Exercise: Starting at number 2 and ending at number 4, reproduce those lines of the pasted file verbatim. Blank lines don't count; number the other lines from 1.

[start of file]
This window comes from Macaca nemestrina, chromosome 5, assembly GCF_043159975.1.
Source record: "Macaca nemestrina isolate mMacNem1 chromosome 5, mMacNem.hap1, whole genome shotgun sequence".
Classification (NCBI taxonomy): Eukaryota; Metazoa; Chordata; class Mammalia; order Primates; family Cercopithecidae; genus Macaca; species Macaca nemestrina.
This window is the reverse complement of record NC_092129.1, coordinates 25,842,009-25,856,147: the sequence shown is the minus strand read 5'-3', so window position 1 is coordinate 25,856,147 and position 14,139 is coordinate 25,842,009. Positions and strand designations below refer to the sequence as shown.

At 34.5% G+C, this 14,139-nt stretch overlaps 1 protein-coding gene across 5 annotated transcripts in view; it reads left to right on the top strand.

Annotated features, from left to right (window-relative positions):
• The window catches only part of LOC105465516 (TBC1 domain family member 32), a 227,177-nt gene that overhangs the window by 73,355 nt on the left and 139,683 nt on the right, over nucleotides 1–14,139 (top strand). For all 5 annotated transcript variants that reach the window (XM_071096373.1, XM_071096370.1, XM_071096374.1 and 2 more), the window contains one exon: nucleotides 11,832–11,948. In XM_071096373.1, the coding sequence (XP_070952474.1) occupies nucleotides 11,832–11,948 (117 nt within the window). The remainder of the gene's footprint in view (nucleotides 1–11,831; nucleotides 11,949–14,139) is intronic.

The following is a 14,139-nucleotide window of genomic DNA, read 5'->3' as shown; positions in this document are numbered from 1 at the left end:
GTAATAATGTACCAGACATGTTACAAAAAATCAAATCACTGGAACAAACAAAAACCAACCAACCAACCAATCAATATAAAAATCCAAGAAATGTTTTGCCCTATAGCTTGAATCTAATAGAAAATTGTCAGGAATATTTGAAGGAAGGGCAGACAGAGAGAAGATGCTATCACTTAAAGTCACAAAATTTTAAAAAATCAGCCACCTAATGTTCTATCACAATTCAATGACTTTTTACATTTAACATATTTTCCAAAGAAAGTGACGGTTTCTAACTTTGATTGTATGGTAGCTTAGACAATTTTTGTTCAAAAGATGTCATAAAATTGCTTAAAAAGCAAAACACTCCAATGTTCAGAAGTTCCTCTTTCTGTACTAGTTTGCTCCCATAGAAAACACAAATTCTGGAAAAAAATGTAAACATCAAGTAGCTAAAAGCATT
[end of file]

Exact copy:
Source record: "Macaca nemestrina isolate mMacNem1 chromosome 5, mMacNem.hap1, whole genome shotgun sequence".
Classification (NCBI taxonomy): Eukaryota; Metazoa; Chordata; class Mammalia; order Primates; family Cercopithecidae; genus Macaca; species Macaca nemestrina.
This window is the reverse complement of record NC_092129.1, coordinates 25,842,009-25,856,147: the sequence shown is the minus strand read 5'-3', so window position 1 is coordinate 25,856,147 and position 14,139 is coordinate 25,842,009. Positions and strand designations below refer to the sequence as shown.